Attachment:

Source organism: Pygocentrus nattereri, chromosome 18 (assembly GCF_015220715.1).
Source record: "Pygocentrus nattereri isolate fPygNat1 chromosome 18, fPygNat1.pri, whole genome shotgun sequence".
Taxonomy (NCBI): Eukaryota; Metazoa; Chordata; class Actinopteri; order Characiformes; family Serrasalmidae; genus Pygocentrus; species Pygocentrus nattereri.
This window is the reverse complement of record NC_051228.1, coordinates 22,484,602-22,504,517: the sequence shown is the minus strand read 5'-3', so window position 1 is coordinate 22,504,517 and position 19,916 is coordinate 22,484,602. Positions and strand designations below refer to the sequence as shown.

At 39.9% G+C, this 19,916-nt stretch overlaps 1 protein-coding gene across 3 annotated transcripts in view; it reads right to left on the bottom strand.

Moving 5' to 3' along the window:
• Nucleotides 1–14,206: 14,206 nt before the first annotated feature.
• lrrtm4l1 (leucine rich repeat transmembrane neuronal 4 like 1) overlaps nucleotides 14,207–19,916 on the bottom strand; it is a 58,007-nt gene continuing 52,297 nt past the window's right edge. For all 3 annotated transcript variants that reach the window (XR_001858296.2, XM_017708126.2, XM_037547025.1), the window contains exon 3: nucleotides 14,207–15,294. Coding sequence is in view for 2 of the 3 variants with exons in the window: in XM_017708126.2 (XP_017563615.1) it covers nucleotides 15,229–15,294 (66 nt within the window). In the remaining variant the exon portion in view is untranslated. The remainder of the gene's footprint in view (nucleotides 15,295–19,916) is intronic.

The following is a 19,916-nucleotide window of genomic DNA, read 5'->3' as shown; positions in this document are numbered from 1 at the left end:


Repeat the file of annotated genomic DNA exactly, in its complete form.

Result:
Source organism: Pygocentrus nattereri, chromosome 18 (assembly GCF_015220715.1).
Source record: "Pygocentrus nattereri isolate fPygNat1 chromosome 18, fPygNat1.pri, whole genome shotgun sequence".
Taxonomy (NCBI): Eukaryota; Metazoa; Chordata; class Actinopteri; order Characiformes; family Serrasalmidae; genus Pygocentrus; species Pygocentrus nattereri.
This window is the reverse complement of record NC_051228.1, coordinates 22,484,602-22,504,517: the sequence shown is the minus strand read 5'-3', so window position 1 is coordinate 22,504,517 and position 19,916 is coordinate 22,484,602. Positions and strand designations below refer to the sequence as shown.

At 39.9% G+C, this 19,916-nt stretch overlaps 1 protein-coding gene across 3 annotated transcripts in view; it reads right to left on the bottom strand.

Moving 5' to 3' along the window:
• Nucleotides 1–14,206: 14,206 nt before the first annotated feature.
• lrrtm4l1 (leucine rich repeat transmembrane neuronal 4 like 1) overlaps nucleotides 14,207–19,916 on the bottom strand; it is a 58,007-nt gene continuing 52,297 nt past the window's right edge. For all 3 annotated transcript variants that reach the window (XR_001858296.2, XM_017708126.2, XM_037547025.1), the window contains exon 3: nucleotides 14,207–15,294. Coding sequence is in view for 2 of the 3 variants with exons in the window: in XM_017708126.2 (XP_017563615.1) it covers nucleotides 15,229–15,294 (66 nt within the window). In the remaining variant the exon portion in view is untranslated. The remainder of the gene's footprint in view (nucleotides 15,295–19,916) is intronic.

The following is a 19,916-nucleotide window of genomic DNA, read 5'->3' as shown; positions in this document are numbered from 1 at the left end: